Law Office of Paul Black - October 2018


October 2018


T hey say a picture is worth a thousand words, but I disagree. Pictures are vivid snapshots of a single moment in time, but each holds a larger story you can’t see at a glance. I keep a black and white photograph of my grandfather on my desk to remind me of this point. The portrait itself doesn’t give much away — it shows a well-dressed white man standing outside a building, smiling. There’s nothing in the photo to tell you this man just graduated law school. His smiling face doesn’t betray the struggles he endured as a boy growing up in the Great Depression. You cannot see his frostbitten legs or know he got them after lying in the Belgian snow for three days during the Battle of the Bulge. You can’t see the ways he kept quiet about the war for years. I only know these details because I had the good fortune of being able to ask my grandfather and those who knew him about these stories. I didn’t find out about his harrowing survival story in Belgium until I interviewed him for an eighth-grade history assignment. Prior to that moment, I’d barely heard him say two sentences about the war. For one reason or another, he decided that was the time to open up about those long, cold days and nights he spent lying in the wilderness as Nazi troops advanced around him.

I keep this picture of the smiling law graduate on my desk to remind me that everyone is far more than what a snapshot can capture. It’s an important philosophy to have in my line of work. If I meet a client at their home or care facility, I love to ask them about their photographs. I’ve learned that even the most

stories of your life. For younger readers, next time you visit an aging loved one, ask them about their photos, even if you’ve seen surprised where the stories lead you. Ask your loved one if they would be okay with you recording their story to help preserve it for the next generation. them a hundred times before. You might be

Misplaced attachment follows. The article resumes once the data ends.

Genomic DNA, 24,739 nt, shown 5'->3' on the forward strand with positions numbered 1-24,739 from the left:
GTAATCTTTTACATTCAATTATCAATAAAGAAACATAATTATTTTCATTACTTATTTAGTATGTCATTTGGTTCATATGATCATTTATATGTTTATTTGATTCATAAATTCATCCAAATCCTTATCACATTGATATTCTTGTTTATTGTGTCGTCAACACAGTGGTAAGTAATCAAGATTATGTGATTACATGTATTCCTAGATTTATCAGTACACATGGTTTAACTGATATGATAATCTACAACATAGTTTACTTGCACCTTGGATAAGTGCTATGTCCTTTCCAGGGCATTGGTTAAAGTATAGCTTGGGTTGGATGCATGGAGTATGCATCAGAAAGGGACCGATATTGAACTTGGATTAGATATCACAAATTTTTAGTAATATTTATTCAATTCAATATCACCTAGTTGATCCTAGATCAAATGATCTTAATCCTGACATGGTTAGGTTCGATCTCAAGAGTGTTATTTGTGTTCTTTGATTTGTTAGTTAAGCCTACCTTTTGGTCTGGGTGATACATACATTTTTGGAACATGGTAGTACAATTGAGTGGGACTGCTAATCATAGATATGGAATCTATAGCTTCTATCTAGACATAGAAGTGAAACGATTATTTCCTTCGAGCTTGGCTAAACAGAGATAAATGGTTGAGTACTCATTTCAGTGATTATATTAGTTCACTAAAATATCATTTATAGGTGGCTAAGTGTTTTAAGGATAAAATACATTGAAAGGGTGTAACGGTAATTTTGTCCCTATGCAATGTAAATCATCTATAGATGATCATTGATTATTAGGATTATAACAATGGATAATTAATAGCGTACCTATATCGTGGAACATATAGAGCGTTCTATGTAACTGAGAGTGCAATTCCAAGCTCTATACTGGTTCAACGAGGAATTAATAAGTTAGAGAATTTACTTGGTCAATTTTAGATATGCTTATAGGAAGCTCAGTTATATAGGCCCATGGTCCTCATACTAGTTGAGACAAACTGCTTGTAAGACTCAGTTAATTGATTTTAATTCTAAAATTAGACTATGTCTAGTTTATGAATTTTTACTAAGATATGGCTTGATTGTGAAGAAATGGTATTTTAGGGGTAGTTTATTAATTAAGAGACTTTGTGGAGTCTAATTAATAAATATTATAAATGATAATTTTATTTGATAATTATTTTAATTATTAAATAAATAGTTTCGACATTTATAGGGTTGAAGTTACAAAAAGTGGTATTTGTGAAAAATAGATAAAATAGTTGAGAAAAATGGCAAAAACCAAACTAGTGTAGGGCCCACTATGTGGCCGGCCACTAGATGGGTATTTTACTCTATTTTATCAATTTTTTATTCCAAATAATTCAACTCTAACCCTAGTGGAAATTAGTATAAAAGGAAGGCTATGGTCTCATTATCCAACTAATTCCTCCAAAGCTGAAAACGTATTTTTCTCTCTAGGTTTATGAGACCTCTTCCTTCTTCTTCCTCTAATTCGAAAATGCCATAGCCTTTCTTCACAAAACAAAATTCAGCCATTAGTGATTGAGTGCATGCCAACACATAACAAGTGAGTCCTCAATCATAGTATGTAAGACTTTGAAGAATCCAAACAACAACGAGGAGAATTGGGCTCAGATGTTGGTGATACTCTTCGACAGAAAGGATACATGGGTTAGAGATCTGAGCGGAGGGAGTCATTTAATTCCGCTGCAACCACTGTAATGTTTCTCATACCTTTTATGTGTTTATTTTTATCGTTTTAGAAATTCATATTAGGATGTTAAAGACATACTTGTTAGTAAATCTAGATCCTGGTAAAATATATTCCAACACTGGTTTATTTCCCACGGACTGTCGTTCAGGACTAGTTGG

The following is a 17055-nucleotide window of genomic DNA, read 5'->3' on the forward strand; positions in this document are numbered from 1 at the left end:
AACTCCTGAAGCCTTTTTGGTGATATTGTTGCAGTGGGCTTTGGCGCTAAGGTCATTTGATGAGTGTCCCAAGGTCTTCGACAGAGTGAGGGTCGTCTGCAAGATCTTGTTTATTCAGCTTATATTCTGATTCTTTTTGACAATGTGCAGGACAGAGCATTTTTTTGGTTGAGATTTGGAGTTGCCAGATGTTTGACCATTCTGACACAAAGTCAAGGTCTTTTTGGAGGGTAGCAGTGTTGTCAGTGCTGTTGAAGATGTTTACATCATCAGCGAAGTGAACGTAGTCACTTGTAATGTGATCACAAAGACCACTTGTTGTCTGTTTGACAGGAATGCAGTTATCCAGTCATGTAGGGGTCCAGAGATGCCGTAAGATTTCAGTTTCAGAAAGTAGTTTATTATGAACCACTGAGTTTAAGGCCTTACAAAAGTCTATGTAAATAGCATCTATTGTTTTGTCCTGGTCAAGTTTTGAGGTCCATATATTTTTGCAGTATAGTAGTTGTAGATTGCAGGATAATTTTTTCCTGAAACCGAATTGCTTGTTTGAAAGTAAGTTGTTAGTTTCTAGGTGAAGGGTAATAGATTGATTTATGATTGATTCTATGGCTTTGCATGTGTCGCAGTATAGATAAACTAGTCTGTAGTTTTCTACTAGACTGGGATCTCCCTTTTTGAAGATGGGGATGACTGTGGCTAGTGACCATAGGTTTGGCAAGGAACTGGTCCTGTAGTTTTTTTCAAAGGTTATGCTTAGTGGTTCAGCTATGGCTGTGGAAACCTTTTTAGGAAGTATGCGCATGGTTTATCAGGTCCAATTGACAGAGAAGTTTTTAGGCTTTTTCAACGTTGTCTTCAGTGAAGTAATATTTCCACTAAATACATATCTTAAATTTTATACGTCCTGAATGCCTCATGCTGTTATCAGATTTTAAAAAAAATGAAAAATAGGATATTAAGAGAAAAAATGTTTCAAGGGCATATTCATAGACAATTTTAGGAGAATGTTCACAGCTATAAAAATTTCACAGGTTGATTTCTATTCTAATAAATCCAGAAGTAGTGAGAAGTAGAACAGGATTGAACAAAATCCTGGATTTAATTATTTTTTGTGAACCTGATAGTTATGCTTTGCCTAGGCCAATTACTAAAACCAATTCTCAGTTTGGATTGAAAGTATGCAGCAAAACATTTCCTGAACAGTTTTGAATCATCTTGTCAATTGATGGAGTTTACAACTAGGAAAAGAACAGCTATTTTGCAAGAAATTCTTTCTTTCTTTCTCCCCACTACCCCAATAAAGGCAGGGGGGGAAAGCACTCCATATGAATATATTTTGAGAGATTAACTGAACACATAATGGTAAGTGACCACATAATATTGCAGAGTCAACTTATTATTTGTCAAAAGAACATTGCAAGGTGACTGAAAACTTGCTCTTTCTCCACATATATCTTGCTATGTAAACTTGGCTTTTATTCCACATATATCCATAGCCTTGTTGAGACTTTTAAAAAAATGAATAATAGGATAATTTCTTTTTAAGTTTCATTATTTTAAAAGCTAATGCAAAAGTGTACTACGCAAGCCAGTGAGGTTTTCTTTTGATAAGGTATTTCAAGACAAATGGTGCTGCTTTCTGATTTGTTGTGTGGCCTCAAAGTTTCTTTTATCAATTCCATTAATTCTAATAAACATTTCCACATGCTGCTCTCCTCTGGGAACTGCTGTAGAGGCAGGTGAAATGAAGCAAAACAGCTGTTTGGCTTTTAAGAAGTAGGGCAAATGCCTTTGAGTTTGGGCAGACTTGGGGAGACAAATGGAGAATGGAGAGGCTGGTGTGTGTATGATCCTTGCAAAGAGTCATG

simple-looking portraits or landscapes have incredible stories behind them.

Just recently, I asked a client of mine in her 90s about a photograph of her as a young woman seated at a piano. By asking about that one picture, I learned that she’d been a piano teacher for 50 years, and teaching music was one of the few avenues available to her, and that she pursued it out of pure determination to let nothing stand in the way of her higher education. These are the kinds of inspiring stories that need to be preserved. So often in estate law, we talk about leaving a legacy for your loved ones. While I can help preserve last wishes and pass on assets to the next generation, I can’t pass on the greatest treasures of all: your stories. For my older clients, I strongly recommend you work with a loved one to preserve the

If you don’t have a means of making a recording yourself, the Atlanta History Center has partnered with StoryCorps to preserve and share the stories in our community. For more information, visit Stories are one of the most important things we can leave on this earth. Looking at the photograph of my grandfather, I’m so incredibly grateful to have gotten to know the man he was and be inspired by the bravery, dedication, and perseverance that

carried him through his life. Here’s to the storytellers in all of us,

-Paul Black

Do you have estate planning or elder law-related questions? Write to me at with Asked and Answered in the subject line. Your identity will be kept confidential. The opinions offered in this column are not intended to replace or substitute any financial, medical, legal, or other professional advice. | 1

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